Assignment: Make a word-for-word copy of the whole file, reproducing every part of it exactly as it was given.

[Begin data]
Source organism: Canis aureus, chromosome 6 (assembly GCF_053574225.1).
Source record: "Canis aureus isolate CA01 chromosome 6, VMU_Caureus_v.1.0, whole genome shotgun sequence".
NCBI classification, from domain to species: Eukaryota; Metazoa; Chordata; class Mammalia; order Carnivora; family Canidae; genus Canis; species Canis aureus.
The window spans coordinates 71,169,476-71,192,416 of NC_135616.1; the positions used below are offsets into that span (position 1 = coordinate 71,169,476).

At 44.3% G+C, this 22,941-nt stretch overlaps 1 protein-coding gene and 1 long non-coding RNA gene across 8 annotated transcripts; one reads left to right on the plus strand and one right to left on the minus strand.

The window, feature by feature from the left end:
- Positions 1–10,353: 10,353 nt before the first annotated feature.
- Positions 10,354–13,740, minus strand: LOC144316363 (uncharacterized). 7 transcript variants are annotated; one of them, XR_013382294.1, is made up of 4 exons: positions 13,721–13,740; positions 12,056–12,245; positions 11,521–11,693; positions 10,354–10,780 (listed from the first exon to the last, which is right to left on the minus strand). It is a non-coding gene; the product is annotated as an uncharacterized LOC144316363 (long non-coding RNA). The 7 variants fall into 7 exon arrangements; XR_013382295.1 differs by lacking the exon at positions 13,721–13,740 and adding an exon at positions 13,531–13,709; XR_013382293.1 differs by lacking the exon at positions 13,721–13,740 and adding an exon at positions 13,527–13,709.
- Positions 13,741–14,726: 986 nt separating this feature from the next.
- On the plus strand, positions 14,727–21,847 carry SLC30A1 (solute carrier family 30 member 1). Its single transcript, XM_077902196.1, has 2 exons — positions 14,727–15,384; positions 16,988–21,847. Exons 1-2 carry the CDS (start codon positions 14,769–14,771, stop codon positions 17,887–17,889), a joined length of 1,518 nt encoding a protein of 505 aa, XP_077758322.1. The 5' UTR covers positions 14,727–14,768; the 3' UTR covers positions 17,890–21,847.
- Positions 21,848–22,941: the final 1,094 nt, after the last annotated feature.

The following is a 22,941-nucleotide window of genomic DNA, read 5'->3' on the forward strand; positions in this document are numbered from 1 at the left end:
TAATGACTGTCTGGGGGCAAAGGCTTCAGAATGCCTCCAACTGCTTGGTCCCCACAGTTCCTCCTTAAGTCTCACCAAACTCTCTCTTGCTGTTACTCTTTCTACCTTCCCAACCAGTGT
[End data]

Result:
Source organism: Canis aureus, chromosome 6 (assembly GCF_053574225.1).
Source record: "Canis aureus isolate CA01 chromosome 6, VMU_Caureus_v.1.0, whole genome shotgun sequence".
NCBI classification, from domain to species: Eukaryota; Metazoa; Chordata; class Mammalia; order Carnivora; family Canidae; genus Canis; species Canis aureus.
The window spans coordinates 71,169,476-71,192,416 of NC_135616.1; the positions used below are offsets into that span (position 1 = coordinate 71,169,476).

At 44.3% G+C, this 22,941-nt stretch overlaps 1 protein-coding gene and 1 long non-coding RNA gene across 8 annotated transcripts; one reads left to right on the plus strand and one right to left on the minus strand.

The window, feature by feature from the left end:
- Positions 1–10,353: 10,353 nt before the first annotated feature.
- Positions 10,354–13,740, minus strand: LOC144316363 (uncharacterized). 7 transcript variants are annotated; one of them, XR_013382294.1, is made up of 4 exons: positions 13,721–13,740; positions 12,056–12,245; positions 11,521–11,693; positions 10,354–10,780 (listed from the first exon to the last, which is right to left on the minus strand). It is a non-coding gene; the product is annotated as an uncharacterized LOC144316363 (long non-coding RNA). The 7 variants fall into 7 exon arrangements; XR_013382295.1 differs by lacking the exon at positions 13,721–13,740 and adding an exon at positions 13,531–13,709; XR_013382293.1 differs by lacking the exon at positions 13,721–13,740 and adding an exon at positions 13,527–13,709.
- Positions 13,741–14,726: 986 nt separating this feature from the next.
- On the plus strand, positions 14,727–21,847 carry SLC30A1 (solute carrier family 30 member 1). Its single transcript, XM_077902196.1, has 2 exons — positions 14,727–15,384; positions 16,988–21,847. Exons 1-2 carry the CDS (start codon positions 14,769–14,771, stop codon positions 17,887–17,889), a joined length of 1,518 nt encoding a protein of 505 aa, XP_077758322.1. The 5' UTR covers positions 14,727–14,768; the 3' UTR covers positions 17,890–21,847.
- Positions 21,848–22,941: the final 1,094 nt, after the last annotated feature.

The following is a 22,941-nucleotide window of genomic DNA, read 5'->3' on the forward strand; positions in this document are numbered from 1 at the left end:
TAATGACTGTCTGGGGGCAAAGGCTTCAGAATGCCTCCAACTGCTTGGTCCCCACAGTTCCTCCTTAAGTCTCACCAAACTCTCTCTTGCTGTTACTCTTTCTACCTTCCCAACCAGTGT